200 Years of Brewing at Wateringbury

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200 YEARS OF BREWING AT WATERINGBURY by the late Geoffrey King

The history of the Phoenix Brewery, at Wateringbury, covers two centuries. For its size it is one of the busiest in the country. Sadly it was closed in 1984 and has since been demolished. All that remains in the weathervane atop the local hotel and the name of the new housing estate.

It was in 1778 that John Moore, a periwig maker, in his will left various legacies and directed that the land on which the Phoenix Brewery now stands should be sold to the best purchaser.

The land was then described as “all that messuage or tenement and yards or backside bounding the lands of St Ledger Clodd, gentleman, and the King's Highway . . .” A certain Mr Crow, described as a collar-maker, was John Moore’s executor, and he purchased the land. Later one of the members of Crow's family built on the site a brewery which was called Wardens Hill Brewery. Under his management it prospered and expanded.

Early in the 19th century he approached Edmund and William Pontifex to install steam power and they agreed to do so “with all expedition as may be”, provided they were given a first charge on the brewery as security for the work, a condition which Crow accepted.

After the work was completed, Crow seems to have suffered financial problems for when the brothers Pontifex asked for payment it was not forthcoming.

They then sought to determine the matter by means of their security but they found that Crow's financial arrangements had become hopelessly involved. The parties then started a law suit, which dragged on from year to year until in 1836 the brothers satisfied their debt by taking possession of the brewery, the Crow family severing their connection with the business.

Messrs Pontifex remained the freeholders of the brewery until 1861 but by 1843 Charles Leney had acquired a 21 years' lease. The Leneys were associated with the Bull Inn at Wrotham, a posting house where, it is considered probable, the Pontifex brothers would have stopped on their way to Wateringbury.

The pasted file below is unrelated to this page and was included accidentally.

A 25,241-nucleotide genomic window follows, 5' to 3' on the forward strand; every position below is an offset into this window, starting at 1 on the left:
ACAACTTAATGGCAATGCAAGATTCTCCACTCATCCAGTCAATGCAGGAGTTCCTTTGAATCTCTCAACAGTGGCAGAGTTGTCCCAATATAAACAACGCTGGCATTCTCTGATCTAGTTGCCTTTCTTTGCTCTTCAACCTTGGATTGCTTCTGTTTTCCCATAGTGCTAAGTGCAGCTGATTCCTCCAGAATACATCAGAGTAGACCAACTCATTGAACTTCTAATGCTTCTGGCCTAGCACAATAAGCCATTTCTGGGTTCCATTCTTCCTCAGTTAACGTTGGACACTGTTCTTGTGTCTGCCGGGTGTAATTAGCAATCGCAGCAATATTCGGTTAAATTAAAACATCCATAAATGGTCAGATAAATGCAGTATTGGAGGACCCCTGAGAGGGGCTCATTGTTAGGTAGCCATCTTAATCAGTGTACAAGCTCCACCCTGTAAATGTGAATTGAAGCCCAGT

Attached to the Bull was a small brewhouse where it is thought that the Leneys had gained their brewing experience. In l861 Frederick Leney bought the freehold from the Pontifex brothers and renamed it the Phoenix Brewery. Why the name of this fabled Egyptian bird was chosen is not known for certain, but it is considered probable that at some time earlier the brewery was burnt down and, like the Phoenix, rose again from the ashes. This event may even have led to Crow's financial difficulties.

In 1895 a company known as Frederick Leney & Sons was formed to continue brewing at Wateringbury, but by the end of the First World War the direct family connection with the brewery was ending. In 1927 Whitbread & Co. purchased all the ordinary shares of the company and took control of the business, which continued to trade as Leneys until 1961, when the licensed outlets were sold to Fremlins of Maidstone, Whitbread retaining the Phoenix Brewery.

Fremlins joined the Whitbread organisation in 1967 and the day-to-day running of the Wateringbury brewery was then integrated with their Maidstone headquarters.

For nearly 150 years the Phoenix Brewery was famous for its Wateringbury ales. From 1961 Wateringbury brewed, among other ales, Export Pale Ale for the Belgian market, which was transported in road tankers for bottling in that country, Whitbread Final Selection, Mackeson Stout, English Ale, Export Brewmaster and Whitbread Gold Label. Export Pale Ale production ceased in June 1977 and it is now brewed under licence at Merchtemm in Belgium.